I’ve said before I don’t particularly care for the Ras al Ghul thread or his progeny, and it rather sickens me in fact to think Batman and Talia al Ghul ever could have had a child together, but that’s personal preference I suppose. Anyway, that’s the conceit at the heart of Grant Morrison’s Batman and Son, well-written and beautifully drawn by Andy Kubert and Jesse Delperdang.
Batman and Son is somewhere in the middle of a complicated Batman storyline vaguely in line with beginning at the beginning again, though it’s well into Batman’s career and Tim Drake is the second Robin. The Joker’s just been shot by a cop dressed up as Batman, and Commissioner Gordon has just succumbed to the Joker’s laughing gas (resulting in a fairly amusing scene of Gordon in the hospital telling everyone they need to lighten up) . The story sees the return of hordes of Man-Bats (I’ve never understood the fascination with that character, but there you go). Talia tells Batman he’s sired her son, Damian, who’s been raised by the League of Shadows and is one bratty individual who beats up Alfred! There’s a subplot to do with London but the setting is really never brought to its full potential, though there is a nice romance between Bruce Wayne and Jezebel Jet, a model.
Tim and Alfred are the winning slices of brightness and humor here, though a conversation between two “novelty crime act” goons is a hoot and also presages, slightly, the beginning of The Dark Knight. Speaking of which, I hope Grant Morrison got some money out of TDK, because “The Clown at Midnight,” over-the-top, gluttonous, disgusting prose-poem with art for the Joker foreshadows the Nolan!verse Joker. Morrison is either a very good writer or the world’s absolute worst. I can’t decide which, and I’m sure it’s deliberately been left that way. John Van Fleet’s art is totally unnerving and perfect, and hidden within the Joker’s tale of horror is a surprising conclusion for Harley Quinn. The Joker here is at home with knives and from the art it looks like he’s carved, or had carved for him, a Glasgow grin. (Also he appears to be dressed in a nurse’s outfit as in TDK!) I did chuckle morbidly at the thought the Joker’s toxic blood would kill a mosquito. Morrison has written Harley better than anyone since Paul Dini, and although she may at first look like a pathetic, psychotic weakling, she almost foils Batman with her lightning-fast gymnastics and grace. She’s the one who pulls the trigger and stops the Joker.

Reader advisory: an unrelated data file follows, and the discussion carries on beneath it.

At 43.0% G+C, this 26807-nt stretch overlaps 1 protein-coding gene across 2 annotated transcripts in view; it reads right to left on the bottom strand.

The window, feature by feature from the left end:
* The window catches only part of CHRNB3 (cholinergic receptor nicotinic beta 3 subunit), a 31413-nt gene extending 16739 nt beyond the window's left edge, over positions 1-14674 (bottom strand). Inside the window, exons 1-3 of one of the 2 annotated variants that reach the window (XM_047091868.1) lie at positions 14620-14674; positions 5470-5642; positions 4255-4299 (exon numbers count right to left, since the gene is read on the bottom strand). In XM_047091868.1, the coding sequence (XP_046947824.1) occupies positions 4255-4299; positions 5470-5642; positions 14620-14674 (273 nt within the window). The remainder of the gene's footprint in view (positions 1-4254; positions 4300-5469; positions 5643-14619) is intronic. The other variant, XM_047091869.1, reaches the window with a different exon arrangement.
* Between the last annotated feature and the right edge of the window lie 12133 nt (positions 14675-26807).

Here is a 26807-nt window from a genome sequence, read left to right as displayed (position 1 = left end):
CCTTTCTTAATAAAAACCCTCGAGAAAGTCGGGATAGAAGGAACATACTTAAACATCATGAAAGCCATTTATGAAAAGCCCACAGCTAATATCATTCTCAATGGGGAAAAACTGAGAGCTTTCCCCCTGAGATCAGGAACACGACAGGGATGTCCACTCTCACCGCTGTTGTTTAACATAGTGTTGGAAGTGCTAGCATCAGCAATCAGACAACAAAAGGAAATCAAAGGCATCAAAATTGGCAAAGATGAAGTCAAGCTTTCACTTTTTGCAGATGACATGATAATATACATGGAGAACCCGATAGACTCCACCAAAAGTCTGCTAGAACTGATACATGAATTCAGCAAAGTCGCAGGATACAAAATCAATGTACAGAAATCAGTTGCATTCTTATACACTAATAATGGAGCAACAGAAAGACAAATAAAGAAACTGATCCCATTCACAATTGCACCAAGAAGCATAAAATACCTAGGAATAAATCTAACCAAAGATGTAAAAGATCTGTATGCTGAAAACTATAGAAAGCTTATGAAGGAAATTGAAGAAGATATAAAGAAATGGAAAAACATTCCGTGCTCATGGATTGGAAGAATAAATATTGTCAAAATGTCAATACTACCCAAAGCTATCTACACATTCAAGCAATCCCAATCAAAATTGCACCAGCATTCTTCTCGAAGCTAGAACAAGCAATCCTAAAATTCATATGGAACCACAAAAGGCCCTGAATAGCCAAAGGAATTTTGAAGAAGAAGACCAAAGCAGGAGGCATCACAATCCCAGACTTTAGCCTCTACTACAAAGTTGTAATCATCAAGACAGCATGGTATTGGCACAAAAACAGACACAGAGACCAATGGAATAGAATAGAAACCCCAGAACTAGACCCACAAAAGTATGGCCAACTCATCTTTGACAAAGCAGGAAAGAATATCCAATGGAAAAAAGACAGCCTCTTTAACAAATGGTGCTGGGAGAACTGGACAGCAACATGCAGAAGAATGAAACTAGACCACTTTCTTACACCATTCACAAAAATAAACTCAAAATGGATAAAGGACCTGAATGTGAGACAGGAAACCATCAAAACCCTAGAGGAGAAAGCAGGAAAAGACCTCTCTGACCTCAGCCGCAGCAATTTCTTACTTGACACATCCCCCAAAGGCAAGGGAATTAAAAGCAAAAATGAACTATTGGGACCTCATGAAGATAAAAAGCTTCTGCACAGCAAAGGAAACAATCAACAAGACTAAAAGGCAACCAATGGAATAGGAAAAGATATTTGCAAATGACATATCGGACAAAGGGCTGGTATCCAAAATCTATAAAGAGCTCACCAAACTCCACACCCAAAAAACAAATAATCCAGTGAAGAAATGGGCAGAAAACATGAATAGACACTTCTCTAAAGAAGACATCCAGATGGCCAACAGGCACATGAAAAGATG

The last chapter of Batman and Son makes absolutely no sense to me. Great artwork, no idea what’s going on.